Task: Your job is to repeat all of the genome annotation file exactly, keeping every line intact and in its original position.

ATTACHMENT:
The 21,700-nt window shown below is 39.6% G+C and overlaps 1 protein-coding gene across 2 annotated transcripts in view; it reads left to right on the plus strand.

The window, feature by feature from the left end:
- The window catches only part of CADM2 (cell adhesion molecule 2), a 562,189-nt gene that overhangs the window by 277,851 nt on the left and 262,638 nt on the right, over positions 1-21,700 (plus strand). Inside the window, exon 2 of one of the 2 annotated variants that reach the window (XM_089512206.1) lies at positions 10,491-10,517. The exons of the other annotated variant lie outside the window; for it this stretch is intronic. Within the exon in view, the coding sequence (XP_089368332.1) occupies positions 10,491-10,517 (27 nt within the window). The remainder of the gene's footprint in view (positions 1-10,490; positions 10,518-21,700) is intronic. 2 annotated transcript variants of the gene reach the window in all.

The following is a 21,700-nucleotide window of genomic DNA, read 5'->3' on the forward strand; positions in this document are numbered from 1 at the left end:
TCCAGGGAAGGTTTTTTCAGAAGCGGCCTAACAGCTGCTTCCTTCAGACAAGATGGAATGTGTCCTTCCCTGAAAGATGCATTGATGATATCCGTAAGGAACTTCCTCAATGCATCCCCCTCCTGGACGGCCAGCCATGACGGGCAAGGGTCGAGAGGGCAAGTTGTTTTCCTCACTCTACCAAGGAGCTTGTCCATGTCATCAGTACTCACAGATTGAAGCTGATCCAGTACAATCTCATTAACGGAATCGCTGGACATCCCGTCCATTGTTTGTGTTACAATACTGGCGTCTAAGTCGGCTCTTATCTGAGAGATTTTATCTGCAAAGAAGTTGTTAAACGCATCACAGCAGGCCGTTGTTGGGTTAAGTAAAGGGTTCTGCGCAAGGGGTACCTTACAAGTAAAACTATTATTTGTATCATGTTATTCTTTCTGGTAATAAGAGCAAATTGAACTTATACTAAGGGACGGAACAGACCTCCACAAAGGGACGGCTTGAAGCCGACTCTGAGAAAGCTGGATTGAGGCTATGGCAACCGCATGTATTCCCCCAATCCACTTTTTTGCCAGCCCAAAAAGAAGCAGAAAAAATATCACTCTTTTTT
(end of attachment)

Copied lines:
The 21,700-nt window shown below is 39.6% G+C and overlaps 1 protein-coding gene across 2 annotated transcripts in view; it reads left to right on the plus strand.

The window, feature by feature from the left end:
- The window catches only part of CADM2 (cell adhesion molecule 2), a 562,189-nt gene that overhangs the window by 277,851 nt on the left and 262,638 nt on the right, over positions 1-21,700 (plus strand). Inside the window, exon 2 of one of the 2 annotated variants that reach the window (XM_089512206.1) lies at positions 10,491-10,517. The exons of the other annotated variant lie outside the window; for it this stretch is intronic. Within the exon in view, the coding sequence (XP_089368332.1) occupies positions 10,491-10,517 (27 nt within the window). The remainder of the gene's footprint in view (positions 1-10,490; positions 10,518-21,700) is intronic. 2 annotated transcript variants of the gene reach the window in all.

The following is a 21,700-nucleotide window of genomic DNA, read 5'->3' on the forward strand; positions in this document are numbered from 1 at the left end:
TCCAGGGAAGGTTTTTTCAGAAGCGGCCTAACAGCTGCTTCCTTCAGACAAGATGGAATGTGTCCTTCCCTGAAAGATGCATTGATGATATCCGTAAGGAACTTCCTCAATGCATCCCCCTCCTGGACGGCCAGCCATGACGGGCAAGGGTCGAGAGGGCAAGTTGTTTTCCTCACTCTACCAAGGAGCTTGTCCATGTCATCAGTACTCACAGATTGAAGCTGATCCAGTACAATCTCATTAACGGAATCGCTGGACATCCCGTCCATTGTTTGTGTTACAATACTGGCGTCTAAGTCGGCTCTTATCTGAGAGATTTTATCTGCAAAGAAGTTGTTAAACGCATCACAGCAGGCCGTTGTTGGGTTAAGTAAAGGGTTCTGCGCAAGGGGTACCTTACAAGTAAAACTATTATTTGTATCATGTTATTCTTTCTGGTAATAAGAGCAAATTGAACTTATACTAAGGGACGGAACAGACCTCCACAAAGGGACGGCTTGAAGCCGACTCTGAGAAAGCTGGATTGAGGCTATGGCAACCGCATGTATTCCCCCAATCCACTTTTTTGCCAGCCCAAAAAGAAGCAGAAAAAATATCACTCTTTTTT